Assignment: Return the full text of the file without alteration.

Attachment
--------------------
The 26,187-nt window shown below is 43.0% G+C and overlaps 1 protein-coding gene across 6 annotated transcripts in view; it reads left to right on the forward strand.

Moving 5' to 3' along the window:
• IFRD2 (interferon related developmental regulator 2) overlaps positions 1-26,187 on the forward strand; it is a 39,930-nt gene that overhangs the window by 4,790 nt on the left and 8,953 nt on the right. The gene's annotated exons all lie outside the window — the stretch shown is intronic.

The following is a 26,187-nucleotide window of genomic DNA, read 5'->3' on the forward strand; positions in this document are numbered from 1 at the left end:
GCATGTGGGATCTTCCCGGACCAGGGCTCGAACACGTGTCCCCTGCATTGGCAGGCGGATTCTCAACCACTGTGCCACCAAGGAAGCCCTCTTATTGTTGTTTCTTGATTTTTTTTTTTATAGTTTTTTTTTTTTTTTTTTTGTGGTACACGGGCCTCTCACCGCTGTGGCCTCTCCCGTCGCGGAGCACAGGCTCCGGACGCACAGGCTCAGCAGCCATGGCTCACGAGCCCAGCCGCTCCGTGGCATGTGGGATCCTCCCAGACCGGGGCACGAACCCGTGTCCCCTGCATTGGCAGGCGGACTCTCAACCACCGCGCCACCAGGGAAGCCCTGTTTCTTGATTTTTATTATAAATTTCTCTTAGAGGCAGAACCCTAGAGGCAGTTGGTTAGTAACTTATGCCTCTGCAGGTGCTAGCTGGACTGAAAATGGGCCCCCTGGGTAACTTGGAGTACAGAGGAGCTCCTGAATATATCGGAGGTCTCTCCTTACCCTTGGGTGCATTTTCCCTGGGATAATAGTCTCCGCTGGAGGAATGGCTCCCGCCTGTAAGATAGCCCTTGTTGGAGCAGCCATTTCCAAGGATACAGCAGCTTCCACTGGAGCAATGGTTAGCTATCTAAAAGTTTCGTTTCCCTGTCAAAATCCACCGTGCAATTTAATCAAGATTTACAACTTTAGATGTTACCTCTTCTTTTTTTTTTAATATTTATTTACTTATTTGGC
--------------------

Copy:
The 26,187-nt window shown below is 43.0% G+C and overlaps 1 protein-coding gene across 6 annotated transcripts in view; it reads left to right on the forward strand.

Moving 5' to 3' along the window:
• IFRD2 (interferon related developmental regulator 2) overlaps positions 1-26,187 on the forward strand; it is a 39,930-nt gene that overhangs the window by 4,790 nt on the left and 8,953 nt on the right. The gene's annotated exons all lie outside the window — the stretch shown is intronic.

The following is a 26,187-nucleotide window of genomic DNA, read 5'->3' on the forward strand; positions in this document are numbered from 1 at the left end:
GCATGTGGGATCTTCCCGGACCAGGGCTCGAACACGTGTCCCCTGCATTGGCAGGCGGATTCTCAACCACTGTGCCACCAAGGAAGCCCTCTTATTGTTGTTTCTTGATTTTTTTTTTTATAGTTTTTTTTTTTTTTTTTTTGTGGTACACGGGCCTCTCACCGCTGTGGCCTCTCCCGTCGCGGAGCACAGGCTCCGGACGCACAGGCTCAGCAGCCATGGCTCACGAGCCCAGCCGCTCCGTGGCATGTGGGATCCTCCCAGACCGGGGCACGAACCCGTGTCCCCTGCATTGGCAGGCGGACTCTCAACCACCGCGCCACCAGGGAAGCCCTGTTTCTTGATTTTTATTATAAATTTCTCTTAGAGGCAGAACCCTAGAGGCAGTTGGTTAGTAACTTATGCCTCTGCAGGTGCTAGCTGGACTGAAAATGGGCCCCCTGGGTAACTTGGAGTACAGAGGAGCTCCTGAATATATCGGAGGTCTCTCCTTACCCTTGGGTGCATTTTCCCTGGGATAATAGTCTCCGCTGGAGGAATGGCTCCCGCCTGTAAGATAGCCCTTGTTGGAGCAGCCATTTCCAAGGATACAGCAGCTTCCACTGGAGCAATGGTTAGCTATCTAAAAGTTTCGTTTCCCTGTCAAAATCCACCGTGCAATTTAATCAAGATTTACAACTTTAGATGTTACCTCTTCTTTTTTTTTTAATATTTATTTACTTATTTGGC